Italy’s Identity Crisis

When one thinks of March 17th, one’s mind probably thinks of green, shamrocks, and corn beef and cabbage. While Italy does not revel in the festivities associated with the observance of St. Patrick’s Day, the date has its own significance to the peninsula: on March 17th 1861, Italy became a unified country.

Considering the peninsula’s rich history with the Holy Roman Empire, the Renaissance, and the Roman Catholic Church, one might be surprised when learning that Italy only marked its 150th birthday this year. Though some scholars refer to the United States as a young country, its birth came in 1776, more than 90 years before Italy’s. At the same time as the Mediterranean nation’s unification, America was already 85 years and on the brink of Civil War.

Spurned by ongoing conflicts between city-states and nobility, unification for Italy was a gradual and difficult process. While such divisions subsided shortly to allow the peninsula to become unified, Italy has always been troubled by its difficulty to cultivate a national identity.

This piece was written for the Berkley Center for Religion, Peace, and World Affairs and its Junior Year Abroad Network. You can read more, by visiting here.

La Dolce Vita Senza Religione

In director Frederico Fellini’s renowned masterpiece La Dolce Vita, the film begins with the statue of Christ flying over the city of Rome. As the protagonist Marcello rides in the helicopter carrying the divine figure, the sight of three women sunbathing on rooftop quickly distracts him. Through these first few minutes of the film, Fellini introduces the audience to the Catholic Church’s strong presence in the Italian culture. Yet, by simultaneously portraying Marcello’s easy distraction, the director presents a growing trend among the Italian citizenry towards a decline in religious faith and spirituality.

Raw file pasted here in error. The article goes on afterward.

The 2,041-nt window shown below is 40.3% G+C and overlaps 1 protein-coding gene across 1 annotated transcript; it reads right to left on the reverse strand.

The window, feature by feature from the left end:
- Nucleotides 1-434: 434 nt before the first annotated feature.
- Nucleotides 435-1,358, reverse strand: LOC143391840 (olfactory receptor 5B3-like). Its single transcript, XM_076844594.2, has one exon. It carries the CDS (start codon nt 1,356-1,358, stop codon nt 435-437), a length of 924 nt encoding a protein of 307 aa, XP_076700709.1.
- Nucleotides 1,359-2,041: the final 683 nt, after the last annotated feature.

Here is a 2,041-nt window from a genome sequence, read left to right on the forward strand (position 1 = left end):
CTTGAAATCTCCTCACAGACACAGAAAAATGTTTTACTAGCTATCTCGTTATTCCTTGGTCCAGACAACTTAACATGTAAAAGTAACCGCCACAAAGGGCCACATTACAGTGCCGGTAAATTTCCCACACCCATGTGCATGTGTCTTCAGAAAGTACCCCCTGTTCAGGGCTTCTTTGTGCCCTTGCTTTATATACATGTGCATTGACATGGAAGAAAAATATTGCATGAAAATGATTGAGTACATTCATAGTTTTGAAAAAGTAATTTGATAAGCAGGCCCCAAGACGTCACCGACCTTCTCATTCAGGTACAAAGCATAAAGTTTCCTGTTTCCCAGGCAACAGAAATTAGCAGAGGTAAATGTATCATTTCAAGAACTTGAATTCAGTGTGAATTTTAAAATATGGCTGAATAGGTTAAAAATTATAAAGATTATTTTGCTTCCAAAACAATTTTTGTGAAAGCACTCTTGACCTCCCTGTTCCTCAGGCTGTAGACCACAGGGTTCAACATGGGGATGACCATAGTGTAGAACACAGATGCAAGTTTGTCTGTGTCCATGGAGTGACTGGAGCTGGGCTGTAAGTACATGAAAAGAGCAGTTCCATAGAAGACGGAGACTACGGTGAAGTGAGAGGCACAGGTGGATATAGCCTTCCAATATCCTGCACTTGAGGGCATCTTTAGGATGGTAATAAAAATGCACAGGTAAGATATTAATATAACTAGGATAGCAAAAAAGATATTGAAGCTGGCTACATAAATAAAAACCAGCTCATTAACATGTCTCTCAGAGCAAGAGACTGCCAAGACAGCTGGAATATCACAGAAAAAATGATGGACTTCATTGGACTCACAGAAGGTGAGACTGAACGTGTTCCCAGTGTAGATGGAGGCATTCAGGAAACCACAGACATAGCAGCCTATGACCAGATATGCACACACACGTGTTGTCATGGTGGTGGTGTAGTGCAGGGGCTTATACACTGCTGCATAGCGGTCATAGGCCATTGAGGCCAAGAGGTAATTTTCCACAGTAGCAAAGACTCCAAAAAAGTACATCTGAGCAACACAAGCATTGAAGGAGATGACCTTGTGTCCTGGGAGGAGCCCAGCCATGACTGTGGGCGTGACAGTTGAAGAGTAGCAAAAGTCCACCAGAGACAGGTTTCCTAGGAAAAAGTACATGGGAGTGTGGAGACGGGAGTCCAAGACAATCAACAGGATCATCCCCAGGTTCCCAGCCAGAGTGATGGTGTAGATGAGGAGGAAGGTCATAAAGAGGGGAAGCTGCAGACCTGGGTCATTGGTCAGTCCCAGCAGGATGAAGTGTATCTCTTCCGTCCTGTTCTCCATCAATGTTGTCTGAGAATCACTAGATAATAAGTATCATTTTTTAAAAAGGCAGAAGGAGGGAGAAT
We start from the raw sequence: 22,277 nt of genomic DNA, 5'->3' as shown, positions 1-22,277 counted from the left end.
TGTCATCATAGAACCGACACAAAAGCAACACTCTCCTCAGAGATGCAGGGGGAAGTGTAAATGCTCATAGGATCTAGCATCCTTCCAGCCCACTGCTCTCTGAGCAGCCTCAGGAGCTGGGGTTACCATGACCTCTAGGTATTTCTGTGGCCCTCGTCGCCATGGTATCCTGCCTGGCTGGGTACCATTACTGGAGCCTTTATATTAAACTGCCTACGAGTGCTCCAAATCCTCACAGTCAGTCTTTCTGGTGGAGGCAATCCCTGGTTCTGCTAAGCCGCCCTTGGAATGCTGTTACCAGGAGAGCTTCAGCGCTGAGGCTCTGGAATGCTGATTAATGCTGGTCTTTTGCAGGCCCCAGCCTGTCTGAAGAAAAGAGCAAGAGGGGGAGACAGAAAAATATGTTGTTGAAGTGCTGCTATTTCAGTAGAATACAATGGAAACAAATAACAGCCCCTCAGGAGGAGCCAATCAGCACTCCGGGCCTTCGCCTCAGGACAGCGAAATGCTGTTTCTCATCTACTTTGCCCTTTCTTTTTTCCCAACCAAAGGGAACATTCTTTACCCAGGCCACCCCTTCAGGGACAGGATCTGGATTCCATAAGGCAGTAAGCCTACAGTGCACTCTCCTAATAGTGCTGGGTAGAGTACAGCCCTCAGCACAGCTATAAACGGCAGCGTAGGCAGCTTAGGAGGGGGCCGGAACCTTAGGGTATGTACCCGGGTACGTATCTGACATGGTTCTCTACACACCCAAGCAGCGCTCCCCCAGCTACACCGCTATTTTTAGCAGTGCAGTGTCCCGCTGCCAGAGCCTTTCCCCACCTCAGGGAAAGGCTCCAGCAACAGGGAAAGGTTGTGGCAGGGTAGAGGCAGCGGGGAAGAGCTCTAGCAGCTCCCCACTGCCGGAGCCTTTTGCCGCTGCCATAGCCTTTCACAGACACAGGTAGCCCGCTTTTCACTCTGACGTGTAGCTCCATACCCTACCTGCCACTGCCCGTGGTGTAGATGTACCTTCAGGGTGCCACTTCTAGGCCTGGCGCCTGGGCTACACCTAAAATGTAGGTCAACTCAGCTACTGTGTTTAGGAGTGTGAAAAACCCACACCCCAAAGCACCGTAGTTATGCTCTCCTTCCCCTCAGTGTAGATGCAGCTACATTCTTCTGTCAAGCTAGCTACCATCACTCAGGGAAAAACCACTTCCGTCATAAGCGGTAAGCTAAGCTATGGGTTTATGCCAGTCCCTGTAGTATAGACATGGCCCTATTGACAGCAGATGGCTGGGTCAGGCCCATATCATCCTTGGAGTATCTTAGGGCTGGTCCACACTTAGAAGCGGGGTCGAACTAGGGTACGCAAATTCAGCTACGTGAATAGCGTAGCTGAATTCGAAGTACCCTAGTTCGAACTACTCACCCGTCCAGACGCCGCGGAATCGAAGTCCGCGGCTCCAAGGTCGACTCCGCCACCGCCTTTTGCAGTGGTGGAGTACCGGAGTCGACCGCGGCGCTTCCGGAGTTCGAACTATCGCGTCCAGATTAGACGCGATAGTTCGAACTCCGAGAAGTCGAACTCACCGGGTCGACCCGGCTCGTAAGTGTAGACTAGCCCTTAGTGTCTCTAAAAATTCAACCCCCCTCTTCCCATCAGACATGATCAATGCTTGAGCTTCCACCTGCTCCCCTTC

The opening scene of La Dolce Vita depicts a noticeable shift in religious identity and beliefs that began in Italy during the 1950s. At this time, Italy underwent an “economic miracle,” in which industry boomed, the standard of living increased, and social mobility was on the rise. As wealth prospered, the economic hardships of the years immediately following World War II became distant memories. Although the growing prosperity meant well for Italy’s economy, it also introduced a new challenge to the country. With the increase in the flow of money, there was a simultaneous decline in the religious sentiment of its citizenry as people replaced spiritual fulfillment to material.

This piece was written for the Berkley Center for Religion, Peace, and World Affairs and its Junior Year Abroad Network. You can read more, by visiting here.